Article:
Microraptor fossil contains complete remains of new lizard species

A team of paleontologists in China have discovered the remains of an ancient species of lizard in the stomach of a feathered dinosaur, the micro raptor.

The fossil of the four-winged dinosaur was found in northeast China, from 130 million years Jehol Biota, a treasure trove of fossils Cretaceous period.

The findings were published in Current biology Thursday.


Microraptors swallowed prey whole

It was the Fourth discovery of preserved stomach contents of a Microraptor fossil, but that was the first to reveal that they ate lizards.

Additionally, similar to the eating habits of our modern owls, the study showed that these Mircoraptors have a penchant for swallowing their prey whole and head first.

Illustration of the lizard-eating Microraptor. Source: Doyle Trankina/Chinese Academy of Sciences

What this discovery shows is that these little flying dinosaurs ate what they could find in order to to survive. They weren’t known for being picky eaters, choosing to snack on anything they could: mammals, birds, fish, and now lizards.

Fossil Inception: Fossil in a Fossil unveils new species of lizards
A new species of lizard in the abdomen of a Microraptor specimen. Source: Jingmai O’Connor/Chinese Academy of Sciences

New species of lizard

The lizard that was found in the contents of the dinosaur’s preserved belly is now known as the Indrasaurus wangi. It was named after Professor Wang Yuan from the Institute of Vertebrate Paleontology and Paleoanthropology (IVPP) of the Chinese Academy of Sciences.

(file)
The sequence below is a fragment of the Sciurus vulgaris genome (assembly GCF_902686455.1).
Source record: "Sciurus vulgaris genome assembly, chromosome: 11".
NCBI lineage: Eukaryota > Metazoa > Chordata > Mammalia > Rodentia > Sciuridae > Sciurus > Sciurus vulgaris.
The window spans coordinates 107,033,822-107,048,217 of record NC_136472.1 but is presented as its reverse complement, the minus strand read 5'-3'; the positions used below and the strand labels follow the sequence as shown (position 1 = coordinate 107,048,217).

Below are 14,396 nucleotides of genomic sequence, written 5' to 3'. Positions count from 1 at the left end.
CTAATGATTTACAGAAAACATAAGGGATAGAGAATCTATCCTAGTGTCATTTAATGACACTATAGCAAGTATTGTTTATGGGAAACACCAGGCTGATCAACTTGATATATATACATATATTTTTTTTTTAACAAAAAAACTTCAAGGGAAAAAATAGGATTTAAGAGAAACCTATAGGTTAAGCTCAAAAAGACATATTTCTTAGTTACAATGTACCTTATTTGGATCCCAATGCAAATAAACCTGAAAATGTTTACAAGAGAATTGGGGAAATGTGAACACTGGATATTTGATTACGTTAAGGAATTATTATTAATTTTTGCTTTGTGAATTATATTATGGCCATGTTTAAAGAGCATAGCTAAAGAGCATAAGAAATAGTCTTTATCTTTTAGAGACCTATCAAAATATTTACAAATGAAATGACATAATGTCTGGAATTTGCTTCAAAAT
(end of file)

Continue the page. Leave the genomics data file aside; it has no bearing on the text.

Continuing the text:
Indrasaurus stems from a Vedic legend where the god Indra was swallowed by a dragon in a great battle – the dragon in this case is the Microraptor.

Dr. Dong Liping, a former student of Wang and who conducted the most in-depth analysis of Cretaceous lizards ever, assisted in the research by closely analyzing the remains of the lizard.

Liping determined that this new species of lizard was the first discovery of its kind, but closely related to the Liushusaurus, a stocky, medium-sized lizard dating to the Lower Cretaceous.

What distinguishes this lizard from its relatives are its teeth.


This study will also prove useful in reconstructing the first Jehol Food Network.

“Although certainly preliminary, this food web indicates that fish was the most important food source for secondary and tertiary consumers,” the researchers wrote. “This food web can be used in the future to better understand the Jehol ecosystem.”

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